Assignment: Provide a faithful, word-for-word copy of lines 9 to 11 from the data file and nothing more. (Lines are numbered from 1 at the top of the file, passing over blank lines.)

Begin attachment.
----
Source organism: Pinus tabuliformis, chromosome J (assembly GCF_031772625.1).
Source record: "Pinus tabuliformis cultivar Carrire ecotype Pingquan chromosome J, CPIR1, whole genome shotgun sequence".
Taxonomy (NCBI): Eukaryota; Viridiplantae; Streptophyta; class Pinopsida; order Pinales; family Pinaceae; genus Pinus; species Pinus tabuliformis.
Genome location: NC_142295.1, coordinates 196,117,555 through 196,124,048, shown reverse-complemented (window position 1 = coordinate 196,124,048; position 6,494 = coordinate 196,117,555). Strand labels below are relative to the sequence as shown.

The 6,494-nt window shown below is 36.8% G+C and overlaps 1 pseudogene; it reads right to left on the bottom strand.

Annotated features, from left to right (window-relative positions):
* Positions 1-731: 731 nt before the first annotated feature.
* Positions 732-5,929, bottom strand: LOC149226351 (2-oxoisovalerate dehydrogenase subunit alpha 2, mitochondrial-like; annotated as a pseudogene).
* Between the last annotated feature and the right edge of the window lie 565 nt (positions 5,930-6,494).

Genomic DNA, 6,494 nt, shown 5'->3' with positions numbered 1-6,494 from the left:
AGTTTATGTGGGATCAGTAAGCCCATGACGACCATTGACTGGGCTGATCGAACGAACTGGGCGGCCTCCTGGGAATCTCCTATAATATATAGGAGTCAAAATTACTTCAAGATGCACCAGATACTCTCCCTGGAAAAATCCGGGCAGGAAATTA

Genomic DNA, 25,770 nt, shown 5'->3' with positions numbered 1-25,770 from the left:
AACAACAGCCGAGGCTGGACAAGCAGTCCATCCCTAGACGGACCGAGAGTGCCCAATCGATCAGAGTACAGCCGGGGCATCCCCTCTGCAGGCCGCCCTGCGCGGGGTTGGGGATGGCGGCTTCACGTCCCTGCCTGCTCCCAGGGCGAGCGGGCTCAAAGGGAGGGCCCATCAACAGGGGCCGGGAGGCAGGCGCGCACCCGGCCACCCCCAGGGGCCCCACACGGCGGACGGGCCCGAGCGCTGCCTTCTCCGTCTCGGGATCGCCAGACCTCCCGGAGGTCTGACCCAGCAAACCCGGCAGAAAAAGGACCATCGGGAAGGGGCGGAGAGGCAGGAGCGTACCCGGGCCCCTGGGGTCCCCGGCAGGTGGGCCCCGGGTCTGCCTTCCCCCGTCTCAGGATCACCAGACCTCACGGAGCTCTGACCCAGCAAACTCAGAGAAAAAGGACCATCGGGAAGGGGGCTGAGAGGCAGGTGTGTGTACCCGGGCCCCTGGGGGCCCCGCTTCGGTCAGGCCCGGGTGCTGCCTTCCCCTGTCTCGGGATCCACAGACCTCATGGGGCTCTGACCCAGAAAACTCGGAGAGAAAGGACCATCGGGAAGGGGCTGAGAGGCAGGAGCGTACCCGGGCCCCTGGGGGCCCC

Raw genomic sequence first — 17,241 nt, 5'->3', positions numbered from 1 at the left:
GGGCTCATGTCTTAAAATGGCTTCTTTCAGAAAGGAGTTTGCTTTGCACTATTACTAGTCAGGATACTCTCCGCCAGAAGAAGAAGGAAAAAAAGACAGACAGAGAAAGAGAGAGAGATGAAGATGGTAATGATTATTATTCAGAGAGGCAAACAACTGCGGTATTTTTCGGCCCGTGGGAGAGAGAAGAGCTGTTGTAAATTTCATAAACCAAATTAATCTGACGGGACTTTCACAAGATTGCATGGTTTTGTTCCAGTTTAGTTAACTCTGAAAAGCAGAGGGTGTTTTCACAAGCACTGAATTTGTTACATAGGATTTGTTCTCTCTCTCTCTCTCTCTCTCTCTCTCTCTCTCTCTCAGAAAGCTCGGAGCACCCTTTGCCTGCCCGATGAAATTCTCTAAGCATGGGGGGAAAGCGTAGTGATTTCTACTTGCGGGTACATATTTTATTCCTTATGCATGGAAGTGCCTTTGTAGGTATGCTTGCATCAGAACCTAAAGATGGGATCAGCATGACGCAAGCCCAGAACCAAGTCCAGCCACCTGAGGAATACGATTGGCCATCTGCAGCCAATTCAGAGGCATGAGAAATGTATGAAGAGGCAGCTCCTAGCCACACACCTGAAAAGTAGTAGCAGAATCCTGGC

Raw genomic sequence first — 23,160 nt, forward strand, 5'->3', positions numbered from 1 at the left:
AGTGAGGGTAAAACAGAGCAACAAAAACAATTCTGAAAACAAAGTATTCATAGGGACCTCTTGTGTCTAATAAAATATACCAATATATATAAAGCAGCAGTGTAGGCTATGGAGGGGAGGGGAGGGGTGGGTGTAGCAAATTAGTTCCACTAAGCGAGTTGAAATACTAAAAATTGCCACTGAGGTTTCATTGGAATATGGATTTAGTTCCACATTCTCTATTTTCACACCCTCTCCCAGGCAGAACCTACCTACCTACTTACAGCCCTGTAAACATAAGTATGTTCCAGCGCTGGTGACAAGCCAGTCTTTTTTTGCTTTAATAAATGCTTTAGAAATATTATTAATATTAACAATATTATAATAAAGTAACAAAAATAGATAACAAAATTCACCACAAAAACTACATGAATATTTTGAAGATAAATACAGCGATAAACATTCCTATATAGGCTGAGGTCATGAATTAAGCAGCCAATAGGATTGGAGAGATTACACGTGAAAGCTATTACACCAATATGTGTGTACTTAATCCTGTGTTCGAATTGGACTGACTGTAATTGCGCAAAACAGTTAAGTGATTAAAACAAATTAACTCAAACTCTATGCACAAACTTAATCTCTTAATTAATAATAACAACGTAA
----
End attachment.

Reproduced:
* Between the last annotated feature and the right edge of the window lie 565 nt (positions 5,930-6,494).

Genomic DNA, 6,494 nt, shown 5'->3' with positions numbered 1-6,494 from the left:
AGTTTATGTGGGATCAGTAAGCCCATGACGACCATTGACTGGGCTGATCGAACGAACTGGGCGGCCTCCTGGGAATCTCCTATAATATATAGGAGTCAAAATTACTTCAAGATGCACCAGATACTCTCCCTGGAAAAATCCGGGCAGGAAATTA